- Teacher Training
We spoke with Jennifer Kaumbulu, Group Teacher Training Manager at Braeburn Schools (COBIS Training School) to hear about how they are working in partnership with local universities to deliver an International Education course to enable trainee teachers in Kenya and Tanzania to learn about how international schools operate within a national context.
Braeburn Schools Limited has a strong track-record of delivering Initial Teacher Training in an international context, including supporting a significant number of trainees each year to complete a PGCEi (with a bespoke programme of school-based training running alongside the University of Nottingham programme). In addition, they have developed an International Education course as part of partnerships with The Catholic University of Eastern Africa and University of Dar es Salaam. The course is offered as an elective unit to Bachelor of Education students in their third year at the universities in Kenya and Tanzania.
The course was designed with key focus areas to enable students to understand how international schools operate within a national context. The course aims to help students to develop an understanding of international education, develop the pedagogical skills in teaching and learning in an international school, and create an understanding of the expectations in international schools.
The unit covers a range of topics, including differences between national and international schools, curriculum in international schools, ICT in teaching and learning (including an increased focus on remote teaching and learning as a result of Covid-19), behaviour management, inclusion, lesson planning, assessment, PSHE, safeguarding, and much more.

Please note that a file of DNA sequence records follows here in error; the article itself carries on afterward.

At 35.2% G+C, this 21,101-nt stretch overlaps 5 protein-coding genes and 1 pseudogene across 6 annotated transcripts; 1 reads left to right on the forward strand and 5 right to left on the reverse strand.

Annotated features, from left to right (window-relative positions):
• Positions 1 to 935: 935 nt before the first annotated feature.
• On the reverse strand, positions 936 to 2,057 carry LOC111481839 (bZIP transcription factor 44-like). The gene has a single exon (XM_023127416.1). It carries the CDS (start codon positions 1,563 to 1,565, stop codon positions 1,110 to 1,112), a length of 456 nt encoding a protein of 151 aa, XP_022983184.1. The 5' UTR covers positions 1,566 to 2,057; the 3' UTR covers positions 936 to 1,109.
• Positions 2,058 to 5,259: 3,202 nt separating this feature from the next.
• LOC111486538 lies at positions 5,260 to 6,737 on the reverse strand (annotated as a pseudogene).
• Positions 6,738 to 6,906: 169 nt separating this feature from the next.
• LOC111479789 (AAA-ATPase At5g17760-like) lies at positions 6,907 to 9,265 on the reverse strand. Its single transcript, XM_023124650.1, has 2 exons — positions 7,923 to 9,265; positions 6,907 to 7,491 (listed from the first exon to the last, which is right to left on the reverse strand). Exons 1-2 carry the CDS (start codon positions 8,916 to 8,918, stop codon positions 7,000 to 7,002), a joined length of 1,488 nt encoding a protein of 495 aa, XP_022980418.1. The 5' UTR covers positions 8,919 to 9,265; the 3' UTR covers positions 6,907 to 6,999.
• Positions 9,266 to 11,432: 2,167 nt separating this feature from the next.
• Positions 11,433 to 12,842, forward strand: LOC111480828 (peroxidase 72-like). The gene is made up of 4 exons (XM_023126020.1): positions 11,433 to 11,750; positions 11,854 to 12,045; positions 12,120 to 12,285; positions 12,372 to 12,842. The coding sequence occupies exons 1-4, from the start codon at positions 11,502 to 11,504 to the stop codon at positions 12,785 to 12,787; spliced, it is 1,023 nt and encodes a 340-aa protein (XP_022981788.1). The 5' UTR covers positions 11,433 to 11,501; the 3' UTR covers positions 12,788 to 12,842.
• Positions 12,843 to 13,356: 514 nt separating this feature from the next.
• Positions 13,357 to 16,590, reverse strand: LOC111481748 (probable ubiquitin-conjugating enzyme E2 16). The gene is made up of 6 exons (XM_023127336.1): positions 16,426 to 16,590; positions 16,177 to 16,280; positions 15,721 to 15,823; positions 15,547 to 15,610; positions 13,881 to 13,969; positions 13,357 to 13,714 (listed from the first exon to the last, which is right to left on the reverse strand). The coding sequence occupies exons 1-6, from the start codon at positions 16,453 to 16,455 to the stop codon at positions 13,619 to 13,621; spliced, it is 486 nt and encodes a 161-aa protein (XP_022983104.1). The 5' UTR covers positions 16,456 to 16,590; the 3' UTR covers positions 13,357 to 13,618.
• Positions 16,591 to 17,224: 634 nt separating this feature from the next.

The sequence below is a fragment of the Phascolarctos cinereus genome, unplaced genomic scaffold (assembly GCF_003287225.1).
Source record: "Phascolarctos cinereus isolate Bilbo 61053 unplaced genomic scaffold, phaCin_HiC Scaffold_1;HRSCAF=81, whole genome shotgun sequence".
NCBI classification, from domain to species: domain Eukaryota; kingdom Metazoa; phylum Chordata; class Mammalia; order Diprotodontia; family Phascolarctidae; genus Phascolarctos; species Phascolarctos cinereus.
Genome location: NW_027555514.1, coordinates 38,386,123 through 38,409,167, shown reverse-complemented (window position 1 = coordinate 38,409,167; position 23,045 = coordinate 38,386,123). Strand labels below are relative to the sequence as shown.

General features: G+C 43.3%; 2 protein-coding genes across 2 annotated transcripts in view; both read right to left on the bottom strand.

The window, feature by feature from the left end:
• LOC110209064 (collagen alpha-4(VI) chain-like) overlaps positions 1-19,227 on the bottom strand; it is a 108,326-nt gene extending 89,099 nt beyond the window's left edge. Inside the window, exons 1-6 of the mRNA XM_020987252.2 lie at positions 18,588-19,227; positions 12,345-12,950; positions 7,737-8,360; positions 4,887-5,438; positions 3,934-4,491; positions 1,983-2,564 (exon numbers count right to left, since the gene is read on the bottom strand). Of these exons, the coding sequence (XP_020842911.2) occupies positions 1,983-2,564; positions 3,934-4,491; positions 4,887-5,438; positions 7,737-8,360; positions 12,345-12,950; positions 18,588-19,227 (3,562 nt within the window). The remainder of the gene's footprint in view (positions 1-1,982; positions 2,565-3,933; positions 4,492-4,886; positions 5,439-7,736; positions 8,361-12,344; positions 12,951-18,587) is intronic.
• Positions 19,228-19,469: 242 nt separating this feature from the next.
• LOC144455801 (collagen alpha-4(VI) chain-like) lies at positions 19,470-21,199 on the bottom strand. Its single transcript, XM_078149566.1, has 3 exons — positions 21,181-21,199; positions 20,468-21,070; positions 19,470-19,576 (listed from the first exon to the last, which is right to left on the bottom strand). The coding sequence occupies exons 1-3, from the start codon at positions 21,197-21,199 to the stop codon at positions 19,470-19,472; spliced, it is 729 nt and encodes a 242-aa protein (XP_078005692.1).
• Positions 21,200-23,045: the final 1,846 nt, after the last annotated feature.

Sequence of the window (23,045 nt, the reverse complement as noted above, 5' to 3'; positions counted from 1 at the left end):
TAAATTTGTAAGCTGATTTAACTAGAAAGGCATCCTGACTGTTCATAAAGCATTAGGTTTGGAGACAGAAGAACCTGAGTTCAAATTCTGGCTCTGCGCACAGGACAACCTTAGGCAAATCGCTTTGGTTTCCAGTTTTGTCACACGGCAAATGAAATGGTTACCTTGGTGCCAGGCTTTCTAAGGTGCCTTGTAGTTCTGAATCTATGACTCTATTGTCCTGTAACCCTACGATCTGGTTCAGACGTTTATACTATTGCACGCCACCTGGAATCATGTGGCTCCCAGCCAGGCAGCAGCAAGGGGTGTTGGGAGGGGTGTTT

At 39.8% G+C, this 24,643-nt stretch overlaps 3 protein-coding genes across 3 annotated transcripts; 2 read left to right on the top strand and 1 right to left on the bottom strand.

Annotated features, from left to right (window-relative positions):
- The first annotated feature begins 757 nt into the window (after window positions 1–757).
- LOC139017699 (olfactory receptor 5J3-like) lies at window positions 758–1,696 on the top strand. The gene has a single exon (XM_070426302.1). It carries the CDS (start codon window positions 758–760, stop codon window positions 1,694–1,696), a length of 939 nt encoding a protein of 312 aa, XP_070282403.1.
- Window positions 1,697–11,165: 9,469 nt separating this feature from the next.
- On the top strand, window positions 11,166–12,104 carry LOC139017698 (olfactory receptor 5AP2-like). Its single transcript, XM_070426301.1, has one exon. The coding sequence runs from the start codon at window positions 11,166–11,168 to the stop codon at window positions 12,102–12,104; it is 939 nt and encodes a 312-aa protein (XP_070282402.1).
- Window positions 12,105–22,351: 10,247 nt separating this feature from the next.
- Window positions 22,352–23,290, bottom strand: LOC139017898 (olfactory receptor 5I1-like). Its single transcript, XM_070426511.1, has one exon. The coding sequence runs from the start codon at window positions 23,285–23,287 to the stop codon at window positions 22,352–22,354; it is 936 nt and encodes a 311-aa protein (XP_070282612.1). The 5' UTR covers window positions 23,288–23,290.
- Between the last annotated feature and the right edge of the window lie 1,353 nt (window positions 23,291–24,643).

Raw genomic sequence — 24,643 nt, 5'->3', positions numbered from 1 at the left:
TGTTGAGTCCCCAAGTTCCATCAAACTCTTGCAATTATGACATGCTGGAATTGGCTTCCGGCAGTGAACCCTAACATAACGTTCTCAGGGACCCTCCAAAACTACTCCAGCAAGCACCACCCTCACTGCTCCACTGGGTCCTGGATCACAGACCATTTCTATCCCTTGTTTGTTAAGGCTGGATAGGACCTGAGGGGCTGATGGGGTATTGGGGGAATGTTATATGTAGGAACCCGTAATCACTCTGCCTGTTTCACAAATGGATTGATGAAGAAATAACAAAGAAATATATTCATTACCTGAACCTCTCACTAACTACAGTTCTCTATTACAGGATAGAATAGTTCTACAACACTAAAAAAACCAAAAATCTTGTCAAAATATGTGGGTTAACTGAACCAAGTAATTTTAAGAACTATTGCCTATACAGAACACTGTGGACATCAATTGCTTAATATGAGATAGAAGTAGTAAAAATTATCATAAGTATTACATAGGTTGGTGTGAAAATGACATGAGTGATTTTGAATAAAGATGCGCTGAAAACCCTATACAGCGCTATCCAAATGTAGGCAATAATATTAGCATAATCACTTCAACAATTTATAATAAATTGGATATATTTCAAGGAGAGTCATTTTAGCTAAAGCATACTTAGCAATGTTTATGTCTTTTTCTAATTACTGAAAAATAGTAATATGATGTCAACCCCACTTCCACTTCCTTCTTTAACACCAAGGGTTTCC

The course, which has been running for five years, is delivered on a voluntary basis by Braeburn staff, including Jennifer and other members of senior staff within the Braeburn teaching community with expertise in particular areas (e.g. behaviour management, curriculum, etc.) Jennifer herself has worked at Braeburn for 20 years, starting as a trainee teacher. She spent seven years as Head of one of the Braeburn schools, before moving into her current role as Group Teacher Training Manager.
When asked why a course like this might be important within the national context, she highlights the need to develop skills within the local population and local teachers, and the importance of broadening thinking and understanding. At the same time, the course has been developed to be sensitive to the environment and the culture of the countries. It is not expected that all those who complete the course will go on to work in the international sector, but that the skills can be practised in any classroom. Jennifer feels that over time the course may also lead to positive changes in behaviour and mindset.
“It will have an impact on changing our classroom practice, teacher-student relationships, and teacher perspectives on how they manage students.”
For Braeburn Schools, the course also has the advantage of identifying a pool of prospective teachers with an interest in and understanding of the international education system. The semester-long course is delivered in school, so the trainees have seen the school environment, been in the classrooms, and are better able to conceptualise what international education is all about. Some of these trainees may then be good candidates for additional training and employment within one of the Braeburn Schools. Some have extended their connection with Braeburn Schools following the course as volunteers or TAs, or have gone on to complete the PGCEi programme (in some cases, with scholarship support from Braeburn). Another advantage of the programme for Braeburn is the increased awareness of the ways in which Braeburn supports the development of the community.
“We are getting the word out there that we are creating a pathway for young people; caring for the citizens of the country and developing them.”
The International Education unit is a popular option for the Bachelor of Education students, with many more engaging in the rigorous application process than can be accommodated each year. Jennifer and her colleagues at Braeburn continue to review and develop the programme, as well as considering what the next steps may be to continue to grow and develop the global teacher workforce.